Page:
More than nine in ten employers in Asia are facing difficulties recruiting and retaining talent and an inability to match candidates’ salary expectations is the top reason firms in the region struggle to fill roles. That’s according to a survey of more than 1,000 employers across Hong Kong, China, South Korea, Malaysia, Singapore and Taiwan, released today for the first time at the Chartered Institute of Personnel and Development (CIPD)’s Annual Conference.
The survey, Talent resourcing and retention in Asia, is the second of a two part research programme produced by the CIPD in partnership with the Hong Kong Institute of Human Resource Management. It also found that, despite the increasing challenges associated with recruitment and retention, and 48% of organisations expecting to need to increase staff levels in the next 12 months, resourcing budgets in Asia remain flat.
When it comes to retention strategies, which nine in ten organisations have in place, the survey found that increased pay and benefits topped the list of activities Asian employers are engaging in. Less than a third, however, cited that they use learning and development opportunities as a way to keep staff engaged and build internal talent pipelines to support future growth.
Claire McCartney, Research Adviser at the CIPD, said: “As Asia continues to experience growth despite the global slowdown, it’s perhaps not surprising to learn that employers in the region are engaged in a war for the best talent to fuel their growth. However, it’s important to avoid getting into an unsustainable bidding war on salaries. Instead, employers should get better at communicating a broader package of incentives to prospective employees – including, for example, the learning and development opportunities they can offer. It’s also important for firms to develop stronger employer brands around a sense of meaning and shared purpose. Our previous research in the region, Next Generation HR Asia, show cased some great examples of employers for whom this was crucial in attracting and retaining new recruits.”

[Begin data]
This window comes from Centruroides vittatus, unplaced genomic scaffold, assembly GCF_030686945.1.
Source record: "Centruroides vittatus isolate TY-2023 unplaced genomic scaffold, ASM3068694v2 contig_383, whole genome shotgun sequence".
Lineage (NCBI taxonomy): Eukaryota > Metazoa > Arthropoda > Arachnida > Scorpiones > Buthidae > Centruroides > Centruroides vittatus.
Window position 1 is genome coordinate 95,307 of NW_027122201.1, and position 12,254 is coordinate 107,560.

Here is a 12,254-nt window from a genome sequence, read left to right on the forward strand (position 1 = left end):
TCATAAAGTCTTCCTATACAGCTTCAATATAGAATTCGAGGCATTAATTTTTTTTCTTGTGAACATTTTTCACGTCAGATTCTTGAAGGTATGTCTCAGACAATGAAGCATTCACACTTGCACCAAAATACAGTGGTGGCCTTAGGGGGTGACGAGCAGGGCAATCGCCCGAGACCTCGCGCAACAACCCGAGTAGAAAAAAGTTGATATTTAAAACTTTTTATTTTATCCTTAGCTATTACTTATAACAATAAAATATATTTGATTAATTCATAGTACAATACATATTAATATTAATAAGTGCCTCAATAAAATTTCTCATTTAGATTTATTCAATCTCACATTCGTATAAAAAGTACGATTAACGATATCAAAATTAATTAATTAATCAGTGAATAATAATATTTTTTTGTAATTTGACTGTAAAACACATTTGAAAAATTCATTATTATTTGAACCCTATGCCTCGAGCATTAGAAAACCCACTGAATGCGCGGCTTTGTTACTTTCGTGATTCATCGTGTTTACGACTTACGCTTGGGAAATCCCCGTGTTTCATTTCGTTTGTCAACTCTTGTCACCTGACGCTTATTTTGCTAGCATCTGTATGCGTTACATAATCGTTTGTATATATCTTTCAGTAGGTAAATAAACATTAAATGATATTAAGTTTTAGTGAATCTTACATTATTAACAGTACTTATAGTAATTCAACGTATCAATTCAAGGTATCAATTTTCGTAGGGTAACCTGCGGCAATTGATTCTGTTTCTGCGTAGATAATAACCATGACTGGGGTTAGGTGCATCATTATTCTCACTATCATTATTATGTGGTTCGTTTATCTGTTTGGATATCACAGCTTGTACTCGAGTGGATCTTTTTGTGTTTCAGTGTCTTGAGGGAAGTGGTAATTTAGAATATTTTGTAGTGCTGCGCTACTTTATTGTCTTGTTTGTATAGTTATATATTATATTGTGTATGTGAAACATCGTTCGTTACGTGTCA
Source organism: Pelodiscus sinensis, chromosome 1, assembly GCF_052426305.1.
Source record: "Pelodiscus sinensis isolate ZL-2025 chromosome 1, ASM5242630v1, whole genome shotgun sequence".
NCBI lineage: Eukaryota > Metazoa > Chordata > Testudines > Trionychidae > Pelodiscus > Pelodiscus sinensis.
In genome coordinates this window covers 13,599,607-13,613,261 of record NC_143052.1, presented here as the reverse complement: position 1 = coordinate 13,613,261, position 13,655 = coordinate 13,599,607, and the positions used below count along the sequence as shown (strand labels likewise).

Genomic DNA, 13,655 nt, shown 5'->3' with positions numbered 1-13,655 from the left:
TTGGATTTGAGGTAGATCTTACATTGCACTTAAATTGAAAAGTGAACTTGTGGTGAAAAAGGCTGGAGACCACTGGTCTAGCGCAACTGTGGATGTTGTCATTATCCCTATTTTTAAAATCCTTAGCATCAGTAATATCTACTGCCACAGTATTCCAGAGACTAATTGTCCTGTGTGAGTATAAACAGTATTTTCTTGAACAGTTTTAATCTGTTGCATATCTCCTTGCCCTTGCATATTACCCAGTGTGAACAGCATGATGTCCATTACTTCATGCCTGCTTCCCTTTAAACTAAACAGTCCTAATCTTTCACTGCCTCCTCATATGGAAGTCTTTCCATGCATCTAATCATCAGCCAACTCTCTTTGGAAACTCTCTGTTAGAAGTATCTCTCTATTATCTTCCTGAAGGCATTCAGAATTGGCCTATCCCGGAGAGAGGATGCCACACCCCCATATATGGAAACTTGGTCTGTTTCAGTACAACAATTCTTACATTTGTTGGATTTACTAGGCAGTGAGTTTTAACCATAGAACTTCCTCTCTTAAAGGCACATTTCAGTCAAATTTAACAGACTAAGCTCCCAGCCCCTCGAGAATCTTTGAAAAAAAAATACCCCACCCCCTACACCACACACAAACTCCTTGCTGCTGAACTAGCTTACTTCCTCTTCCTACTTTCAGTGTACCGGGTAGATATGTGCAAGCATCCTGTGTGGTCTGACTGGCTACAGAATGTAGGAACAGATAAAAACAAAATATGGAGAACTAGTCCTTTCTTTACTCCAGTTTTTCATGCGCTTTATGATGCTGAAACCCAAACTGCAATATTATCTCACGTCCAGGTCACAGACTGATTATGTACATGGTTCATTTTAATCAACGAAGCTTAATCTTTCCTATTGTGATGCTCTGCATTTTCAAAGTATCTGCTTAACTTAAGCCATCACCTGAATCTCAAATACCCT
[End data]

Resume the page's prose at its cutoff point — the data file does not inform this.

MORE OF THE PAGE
While recruitment and retention difficulties were common across all six countries in the survey, some challenges were more pronounced in certain countries than in others. For example, recruitment difficulties are most accute in China and Hong Kong, and organisations in China, Malaysia and South Korea are most likely to predict an increase in funding for resourcing over the next 12 months. The table below shows eight key indicators for each country surveyed.
Claire McCartney will discuss some of the report’s key findings on the conference platform this afternoon. She will be chairing a discussion on Effective management of the new global talent realities (K1, 2:00pm), based on case studies from Dilek Kizilcik, Global Talent Adviser at Shell, and Lorraine Taylor, Head of HR for Corporate Affairs, Human Resources and Strategy at Standard Chartered Bank.Credit: onrec.com